A major protest in San Francisco was organized by people not old enough to vote.
SAN FRANCISCO (CN) — Demonstrations against police brutality continued across California on Wednesday, with one of the largest ones organized by teenagers tired of systemic racism and abuse.
The killing of George Floyd at the hands of Derek Chauvin, a Minneapolis police officer who kneeled on his neck for nearly nine minutes as Floyd begged for his life, set off a week of protests throughout the country. Chauvin was initially charged with third-degree murder, which was elevated to second-degree murder on Wednesday. Three other police officers who did not intervene to stop Chauvin were charged with aiding and abetting murder.
In San Francisco on Wednesday, thousands of young people of all races flooded the streets in the Mission District to protest police brutality, racism and white supremacy. They also came to give a giant middle finger to the establishment.
The demonstration started on the steps of Mission High School, where young organizers addressed the impassioned throng, carrying pictures of Floyd and Black Lives Matter signs. They were led by 17-year-old Simone Jacques.
“We’re just youth who grew up in the city. We’re just people who care and love each other,” she said. “We are here to fight, abolishing police and to dismantle the systems dependent on our oppression.”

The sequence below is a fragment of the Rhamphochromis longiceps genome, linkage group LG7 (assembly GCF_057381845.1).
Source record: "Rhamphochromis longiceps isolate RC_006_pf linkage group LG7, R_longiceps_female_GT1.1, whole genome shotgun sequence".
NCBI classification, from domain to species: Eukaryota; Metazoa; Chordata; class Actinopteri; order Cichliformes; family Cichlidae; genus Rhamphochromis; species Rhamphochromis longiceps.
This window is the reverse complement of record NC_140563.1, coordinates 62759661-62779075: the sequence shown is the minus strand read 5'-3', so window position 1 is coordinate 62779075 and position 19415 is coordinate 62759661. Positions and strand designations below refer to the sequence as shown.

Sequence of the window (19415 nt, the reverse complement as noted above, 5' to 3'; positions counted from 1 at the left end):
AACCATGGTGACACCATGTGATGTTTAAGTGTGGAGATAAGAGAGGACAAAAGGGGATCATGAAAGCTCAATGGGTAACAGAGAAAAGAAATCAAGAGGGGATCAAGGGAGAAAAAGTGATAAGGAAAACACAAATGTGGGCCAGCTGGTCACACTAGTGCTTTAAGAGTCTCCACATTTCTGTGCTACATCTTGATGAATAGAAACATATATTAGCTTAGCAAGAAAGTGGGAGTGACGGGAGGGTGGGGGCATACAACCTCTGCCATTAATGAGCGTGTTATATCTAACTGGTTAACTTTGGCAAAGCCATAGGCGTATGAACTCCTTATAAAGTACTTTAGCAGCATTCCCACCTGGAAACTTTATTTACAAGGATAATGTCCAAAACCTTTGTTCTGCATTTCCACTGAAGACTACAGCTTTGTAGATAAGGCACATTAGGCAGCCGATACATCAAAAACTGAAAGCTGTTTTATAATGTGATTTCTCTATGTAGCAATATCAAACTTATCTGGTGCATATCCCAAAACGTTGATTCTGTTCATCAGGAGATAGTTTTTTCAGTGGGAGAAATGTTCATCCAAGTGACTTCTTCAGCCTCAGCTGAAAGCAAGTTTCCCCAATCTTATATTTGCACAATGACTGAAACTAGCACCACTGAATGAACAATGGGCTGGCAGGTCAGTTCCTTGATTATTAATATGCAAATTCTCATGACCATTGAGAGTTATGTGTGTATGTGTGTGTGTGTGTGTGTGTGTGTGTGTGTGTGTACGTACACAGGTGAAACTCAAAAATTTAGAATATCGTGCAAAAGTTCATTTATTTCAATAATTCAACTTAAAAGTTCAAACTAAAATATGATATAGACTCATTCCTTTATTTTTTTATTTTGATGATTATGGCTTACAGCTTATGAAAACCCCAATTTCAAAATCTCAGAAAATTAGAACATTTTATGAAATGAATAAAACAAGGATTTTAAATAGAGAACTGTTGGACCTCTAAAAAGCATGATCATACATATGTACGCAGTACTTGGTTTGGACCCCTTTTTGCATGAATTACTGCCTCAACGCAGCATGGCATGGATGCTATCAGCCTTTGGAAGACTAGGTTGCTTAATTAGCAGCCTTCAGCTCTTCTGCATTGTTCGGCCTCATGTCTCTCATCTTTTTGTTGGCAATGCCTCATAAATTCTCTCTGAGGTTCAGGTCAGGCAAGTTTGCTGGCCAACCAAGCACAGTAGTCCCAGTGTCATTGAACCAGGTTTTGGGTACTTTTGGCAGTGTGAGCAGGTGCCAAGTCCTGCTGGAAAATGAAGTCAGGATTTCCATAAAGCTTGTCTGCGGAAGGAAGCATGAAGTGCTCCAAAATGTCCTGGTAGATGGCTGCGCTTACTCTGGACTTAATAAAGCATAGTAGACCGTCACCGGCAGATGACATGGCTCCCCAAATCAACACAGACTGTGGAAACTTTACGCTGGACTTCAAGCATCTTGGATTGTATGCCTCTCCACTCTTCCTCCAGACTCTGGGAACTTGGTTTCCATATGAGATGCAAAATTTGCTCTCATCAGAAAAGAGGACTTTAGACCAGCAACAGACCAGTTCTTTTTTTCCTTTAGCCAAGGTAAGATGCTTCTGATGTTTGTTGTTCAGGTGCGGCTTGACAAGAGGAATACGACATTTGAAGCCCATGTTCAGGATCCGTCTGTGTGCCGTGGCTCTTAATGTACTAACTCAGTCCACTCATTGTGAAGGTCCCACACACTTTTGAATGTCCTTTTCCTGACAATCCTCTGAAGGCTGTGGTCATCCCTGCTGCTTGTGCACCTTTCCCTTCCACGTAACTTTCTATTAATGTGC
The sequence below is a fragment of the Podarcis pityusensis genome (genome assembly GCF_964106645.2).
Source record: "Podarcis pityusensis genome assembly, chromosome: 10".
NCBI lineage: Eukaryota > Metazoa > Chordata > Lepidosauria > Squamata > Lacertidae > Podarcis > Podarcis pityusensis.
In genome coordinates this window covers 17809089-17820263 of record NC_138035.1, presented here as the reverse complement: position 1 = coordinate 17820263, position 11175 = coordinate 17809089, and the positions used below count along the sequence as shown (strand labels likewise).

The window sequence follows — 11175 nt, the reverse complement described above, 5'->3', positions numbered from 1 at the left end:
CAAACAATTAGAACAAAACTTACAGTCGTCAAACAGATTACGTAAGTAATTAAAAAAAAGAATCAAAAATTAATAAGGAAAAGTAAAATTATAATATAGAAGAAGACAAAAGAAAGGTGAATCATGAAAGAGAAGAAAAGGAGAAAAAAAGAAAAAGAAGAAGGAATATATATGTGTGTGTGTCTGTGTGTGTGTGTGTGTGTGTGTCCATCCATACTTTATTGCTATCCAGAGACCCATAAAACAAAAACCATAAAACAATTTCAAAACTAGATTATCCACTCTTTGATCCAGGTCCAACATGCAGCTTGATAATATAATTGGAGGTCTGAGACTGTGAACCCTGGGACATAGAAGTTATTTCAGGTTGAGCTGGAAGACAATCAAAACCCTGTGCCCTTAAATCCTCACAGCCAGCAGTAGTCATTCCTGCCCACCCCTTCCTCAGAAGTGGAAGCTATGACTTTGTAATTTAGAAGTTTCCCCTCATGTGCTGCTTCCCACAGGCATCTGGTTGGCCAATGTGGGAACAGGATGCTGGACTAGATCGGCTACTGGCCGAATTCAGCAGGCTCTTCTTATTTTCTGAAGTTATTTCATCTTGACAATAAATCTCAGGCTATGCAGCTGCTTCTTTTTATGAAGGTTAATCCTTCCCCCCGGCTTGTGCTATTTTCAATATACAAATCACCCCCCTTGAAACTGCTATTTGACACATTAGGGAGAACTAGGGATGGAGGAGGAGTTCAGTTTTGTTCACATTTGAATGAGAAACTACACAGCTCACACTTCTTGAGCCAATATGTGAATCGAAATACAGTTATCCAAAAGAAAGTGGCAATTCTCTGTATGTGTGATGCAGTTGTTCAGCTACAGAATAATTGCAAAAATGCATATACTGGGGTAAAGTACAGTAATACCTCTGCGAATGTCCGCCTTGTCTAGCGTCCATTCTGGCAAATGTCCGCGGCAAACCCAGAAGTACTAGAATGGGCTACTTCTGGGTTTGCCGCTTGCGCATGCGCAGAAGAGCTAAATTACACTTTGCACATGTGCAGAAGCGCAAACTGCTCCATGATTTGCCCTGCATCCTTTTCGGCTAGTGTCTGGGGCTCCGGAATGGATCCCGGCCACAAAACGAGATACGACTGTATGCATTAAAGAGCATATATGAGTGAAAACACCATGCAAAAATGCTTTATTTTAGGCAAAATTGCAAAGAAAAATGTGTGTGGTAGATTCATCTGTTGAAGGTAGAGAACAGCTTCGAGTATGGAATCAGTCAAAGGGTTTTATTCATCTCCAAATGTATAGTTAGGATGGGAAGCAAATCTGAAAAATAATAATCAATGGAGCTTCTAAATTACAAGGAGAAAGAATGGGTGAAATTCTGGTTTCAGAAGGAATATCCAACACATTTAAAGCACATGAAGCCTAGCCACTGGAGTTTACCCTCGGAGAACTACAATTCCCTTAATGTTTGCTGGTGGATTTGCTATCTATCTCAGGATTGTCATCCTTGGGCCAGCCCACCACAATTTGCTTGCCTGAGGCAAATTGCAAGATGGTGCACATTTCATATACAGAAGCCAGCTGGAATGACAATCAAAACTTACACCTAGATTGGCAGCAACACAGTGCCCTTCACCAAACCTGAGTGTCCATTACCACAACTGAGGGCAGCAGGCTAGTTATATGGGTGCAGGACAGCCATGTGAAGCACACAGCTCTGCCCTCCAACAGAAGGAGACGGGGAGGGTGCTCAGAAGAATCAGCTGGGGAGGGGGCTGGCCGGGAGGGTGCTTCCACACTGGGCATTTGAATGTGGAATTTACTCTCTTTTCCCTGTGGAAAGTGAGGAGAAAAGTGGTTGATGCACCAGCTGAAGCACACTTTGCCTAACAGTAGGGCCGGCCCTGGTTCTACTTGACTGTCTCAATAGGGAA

She continued to cheers from the crowd. “Today we are here for George Floyd, Tony McDade, Breonna Taylor, and many more black men and women killed. We are here to honor their lives as sacred, because the United States never has. We’re also here for our loved ones and our future children.
“So today, we say ‘Fuck the police, fuck ICE, and fuck Donald Trump,’ because we will no longer tolerate our persecution and our murders. We are here as children of our generation to disrupt their peace. This is community taking care of community and we are living proof that we do not need police.”
Another organizer, 19-year-old Sabrina McFarland, read a heartbreaking poem to the crowd. “I awake to a country that reeks of black death. There’s never enough time for me to even catch my breath before the next hashtag surfaces, and I start to feel my PTSD surfacing again. I was about 10 when the police killed my cousin. The San Pablo Police Department said he had a weapon, and the only weapon they could identify was his skin. I done heard too many stories like his. I’m sick of it, and it’s really simple actually, not quite complex. Tell the police to keep their knees off our necks.”
Michael Houston, who recently graduated from high school, said he had just heard that a 13-year-old black boy had been killed by police in his hometown of Brooklyn, New York, the night before.
“We may not have all the facts, but one fact remains clear: What condition would lead to a 13-year-old boy being murdered by the police? The same exact condition that led to George Floyd,” he said.
Calling out San Francisco’s wealth and privilege, he urged white people who work in tech to advocate for more diversity in hiring. “It is up to you to use your privilege and go into your companies and demand to see more black people in those companies,” he said.
Houston said he didn’t care if some corporations had lost money from the looting in San Francisco the previous weekend, after decades of violence against black businesses at the hands of white rioters, such as the complete devastation of Tulsa, Oklahoma’s prosperous Greenwood District known as the “Black Wall Street,” in 1921.